r_sflight = hashed_sflight.
  endmethod.
  method get_sorted_records.
    r_sflight = sorted_sflight.
  endmethod.
  method get_standard_records.
    r_sflight = standard_sflight.
  endmethod.
endclass.

class lcl_rfc_carrier definition.
    public section.
            interfaces: linf_sflight_carrier.
            aliases: tt_sflight for linf_sflight_carrier~tt_sflight,
                     st_sflight for linf_sflight_carrier~st_sflight,
                     ht_sflight for linf_sflight_carrier~ht_sflight,
                     get_hashed_records for linf_sflight_carrier~get_hashed_records,
                     get_sorted_records for linf_sflight_carrier~get_sorted_records,
                     get_standard_records for linf_sflight_carrier~get_standard_records.
    protected section.
    private section.
        data: standard_sflight type tt_sflight,
              sorted_sflight type st_sflight,
              hashed_sflight type ht_sflight.
endclass.
class lcl_rfc_carrier implementation.
  method get_hashed_records.
    r_sflight = hashed_sflight.
  endmethod.
  method get_sorted_records.
    r_sflight = sorted_sflight.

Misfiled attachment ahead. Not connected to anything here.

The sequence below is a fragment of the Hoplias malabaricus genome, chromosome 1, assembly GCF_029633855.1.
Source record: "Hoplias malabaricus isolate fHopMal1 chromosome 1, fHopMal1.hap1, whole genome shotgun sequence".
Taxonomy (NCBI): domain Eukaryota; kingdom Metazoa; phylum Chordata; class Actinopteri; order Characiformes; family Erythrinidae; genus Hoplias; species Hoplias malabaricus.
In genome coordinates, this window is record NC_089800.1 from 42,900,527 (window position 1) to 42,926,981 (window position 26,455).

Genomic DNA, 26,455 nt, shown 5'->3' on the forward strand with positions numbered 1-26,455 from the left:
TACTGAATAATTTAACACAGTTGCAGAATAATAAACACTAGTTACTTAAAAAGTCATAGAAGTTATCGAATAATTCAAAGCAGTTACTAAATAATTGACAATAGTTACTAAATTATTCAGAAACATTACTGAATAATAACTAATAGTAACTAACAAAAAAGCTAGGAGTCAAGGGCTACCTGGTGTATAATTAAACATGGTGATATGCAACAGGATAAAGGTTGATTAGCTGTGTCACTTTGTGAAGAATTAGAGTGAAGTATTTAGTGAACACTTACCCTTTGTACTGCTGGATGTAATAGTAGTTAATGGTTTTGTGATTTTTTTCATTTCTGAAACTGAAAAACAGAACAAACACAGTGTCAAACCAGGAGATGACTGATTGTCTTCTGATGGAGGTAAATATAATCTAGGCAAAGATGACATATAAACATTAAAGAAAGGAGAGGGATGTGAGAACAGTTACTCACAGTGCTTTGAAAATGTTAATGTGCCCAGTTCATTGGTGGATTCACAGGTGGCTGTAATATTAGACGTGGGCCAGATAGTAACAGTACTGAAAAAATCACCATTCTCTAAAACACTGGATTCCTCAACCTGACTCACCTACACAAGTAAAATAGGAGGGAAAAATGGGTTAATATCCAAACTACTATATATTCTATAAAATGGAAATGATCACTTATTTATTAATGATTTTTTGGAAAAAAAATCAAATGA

endmethod.
  method get_standard_records.
    r_sflight = standard_sflight.
  endmethod.
endclass.

class lcl_table_carrier definition.
    public section.
            interfaces: linf_sflight_carrier.
            aliases: tt_sflight for linf_sflight_carrier~tt_sflight,
                     st_sflight for linf_sflight_carrier~st_sflight,
                     ht_sflight for linf_sflight_carrier~ht_sflight,
                     get_hashed_records for linf_sflight_carrier~get_hashed_records,
                     get_sorted_records for linf_sflight_carrier~get_sorted_records,
                     get_standard_records for linf_sflight_carrier~get_standard_records.
    protected section.
    private section.
        data: standard_sflight type tt_sflight,
              sorted_sflight type st_sflight,
              hashed_sflight type ht_sflight.
endclass.
class lcl_table_carrier implementation.
  method get_hashed_records.
    r_sflight = hashed_sflight.
  endmethod.
  method get_sorted_records.
    r_sflight = sorted_sflight.
  endmethod.
  method get_standard_records.
    r_sflight = standard_sflight.
  endmethod.
endclass.

Classes presented above have same functionality, but fully implemented classes would have some specific methods for each of their carrier purposes (like filtering, retrieving sflight data from raw format excel data et cetera.

All carrier classes implement linf_sflight_carrier – therefore we didn’t have to define methods all over again. I did however add aliases for better code readability

Next class we’re going to create is database saver called lcl_database_saver

class lcl_database_saver definition.
    public section.
        interfaces: linf_sflight_saver.
        aliases: lock_types for linf_sflight_saver~lock_types,